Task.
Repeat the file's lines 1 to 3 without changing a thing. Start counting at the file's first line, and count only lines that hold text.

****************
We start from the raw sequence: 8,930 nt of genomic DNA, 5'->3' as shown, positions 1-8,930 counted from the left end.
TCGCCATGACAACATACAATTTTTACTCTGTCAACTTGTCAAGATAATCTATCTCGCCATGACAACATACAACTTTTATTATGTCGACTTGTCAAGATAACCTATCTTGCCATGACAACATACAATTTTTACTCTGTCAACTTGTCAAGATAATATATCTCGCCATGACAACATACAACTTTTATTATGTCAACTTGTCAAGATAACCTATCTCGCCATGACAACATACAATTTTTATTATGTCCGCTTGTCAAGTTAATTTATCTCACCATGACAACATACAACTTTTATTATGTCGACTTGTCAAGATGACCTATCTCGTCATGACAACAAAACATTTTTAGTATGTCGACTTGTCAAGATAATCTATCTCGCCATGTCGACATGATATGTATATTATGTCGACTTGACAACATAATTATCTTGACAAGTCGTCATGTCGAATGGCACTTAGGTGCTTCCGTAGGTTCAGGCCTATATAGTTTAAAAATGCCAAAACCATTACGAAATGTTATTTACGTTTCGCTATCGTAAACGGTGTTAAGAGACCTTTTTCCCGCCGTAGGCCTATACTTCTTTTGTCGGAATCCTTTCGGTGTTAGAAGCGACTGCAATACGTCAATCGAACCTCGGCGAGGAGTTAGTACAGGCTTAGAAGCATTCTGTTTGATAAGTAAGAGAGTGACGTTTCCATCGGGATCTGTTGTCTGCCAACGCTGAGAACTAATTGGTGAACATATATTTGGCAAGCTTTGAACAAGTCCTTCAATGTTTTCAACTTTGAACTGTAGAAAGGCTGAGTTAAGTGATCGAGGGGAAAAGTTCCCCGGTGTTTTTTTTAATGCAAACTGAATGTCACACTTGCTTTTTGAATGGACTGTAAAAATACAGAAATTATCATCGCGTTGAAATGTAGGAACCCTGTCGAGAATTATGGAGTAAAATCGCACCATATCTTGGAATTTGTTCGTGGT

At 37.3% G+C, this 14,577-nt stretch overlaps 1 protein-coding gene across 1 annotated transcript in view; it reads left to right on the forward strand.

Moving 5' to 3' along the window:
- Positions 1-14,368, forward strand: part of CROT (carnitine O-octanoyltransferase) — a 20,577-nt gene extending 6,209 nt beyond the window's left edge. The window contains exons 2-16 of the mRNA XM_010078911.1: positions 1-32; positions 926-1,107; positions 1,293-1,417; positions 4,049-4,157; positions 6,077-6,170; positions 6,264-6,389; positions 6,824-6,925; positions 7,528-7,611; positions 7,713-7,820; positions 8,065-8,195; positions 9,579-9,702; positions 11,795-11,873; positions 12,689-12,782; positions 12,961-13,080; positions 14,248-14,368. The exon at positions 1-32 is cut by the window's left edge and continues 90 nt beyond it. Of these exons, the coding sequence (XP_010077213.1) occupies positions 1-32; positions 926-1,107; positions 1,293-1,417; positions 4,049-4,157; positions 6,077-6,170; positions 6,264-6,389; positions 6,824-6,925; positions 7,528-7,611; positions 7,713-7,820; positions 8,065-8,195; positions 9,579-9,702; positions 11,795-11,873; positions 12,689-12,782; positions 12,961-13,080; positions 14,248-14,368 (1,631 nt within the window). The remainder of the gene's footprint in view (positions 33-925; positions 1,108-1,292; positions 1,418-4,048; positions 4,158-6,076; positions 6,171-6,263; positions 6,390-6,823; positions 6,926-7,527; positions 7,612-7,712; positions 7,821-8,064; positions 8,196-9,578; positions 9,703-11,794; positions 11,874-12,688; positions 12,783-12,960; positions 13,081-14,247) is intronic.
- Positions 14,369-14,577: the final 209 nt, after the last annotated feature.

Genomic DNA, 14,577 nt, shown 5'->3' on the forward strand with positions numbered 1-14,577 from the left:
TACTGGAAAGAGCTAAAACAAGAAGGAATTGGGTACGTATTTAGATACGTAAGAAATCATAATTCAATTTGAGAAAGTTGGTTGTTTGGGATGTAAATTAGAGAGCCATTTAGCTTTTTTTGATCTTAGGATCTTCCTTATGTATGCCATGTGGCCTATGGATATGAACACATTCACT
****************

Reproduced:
We start from the raw sequence: 8,930 nt of genomic DNA, 5'->3' as shown, positions 1-8,930 counted from the left end.
TCGCCATGACAACATACAATTTTTACTCTGTCAACTTGTCAAGATAATCTATCTCGCCATGACAACATACAACTTTTATTATGTCGACTTGTCAAGATAACCTATCTTGCCATGACAACATACAATTTTTACTCTGTCAACTTGTCAAGATAATATATCTCGCCATGACAACATACAACTTTTATTATGTCAACTTGTCAAGATAACCTATCTCGCCATGACAACATACAATTTTTATTATGTCCGCTTGTCAAGTTAATTTATCTCACCATGACAACATACAACTTTTATTATGTCGACTTGTCAAGATGACCTATCTCGTCATGACAACAAAACATTTTTAGTATGTCGACTTGTCAAGATAATCTATCTCGCCATGTCGACATGATATGTATATTATGTCGACTTGACAACATAATTATCTTGACAAGTCGTCATGTCGAATGGCACTTAGGTGCTTCCGTAGGTTCAGGCCTATATAGTTTAAAAATGCCAAAACCATTACGAAATGTTATTTACGTTTCGCTATCGTAAACGGTGTTAAGAGACCTTTTTCCCGCCGTAGGCCTATACTTCTTTTGTCGGAATCCTTTCGGTGTTAGAAGCGACTGCAATACGTCAATCGAACCTCGGCGAGGAGTTAGTACAGGCTTAGAAGCATTCTGTTTGATAAGTAAGAGAGTGACGTTTCCATCGGGATCTGTTGTCTGCCAACGCTGAGAACTAATTGGTGAACATATATTTGGCAAGCTTTGAACAAGTCCTTCAATGTTTTCAACTTTGAACTGTAGAAAGGCTGAGTTAAGTGATCGAGGGGAAAAGTTCCCCGGTGTTTTTTTTAATGCAAACTGAATGTCACACTTGCTTTTTGAATGGACTGTAAAAATACAGAAATTATCATCGCGTTGAAATGTAGGAACCCTGTCGAGAATTATGGAGTAAAATCGCACCATATCTTGGAATTTGTTCGTGGT

At 37.3% G+C, this 14,577-nt stretch overlaps 1 protein-coding gene across 1 annotated transcript in view; it reads left to right on the forward strand.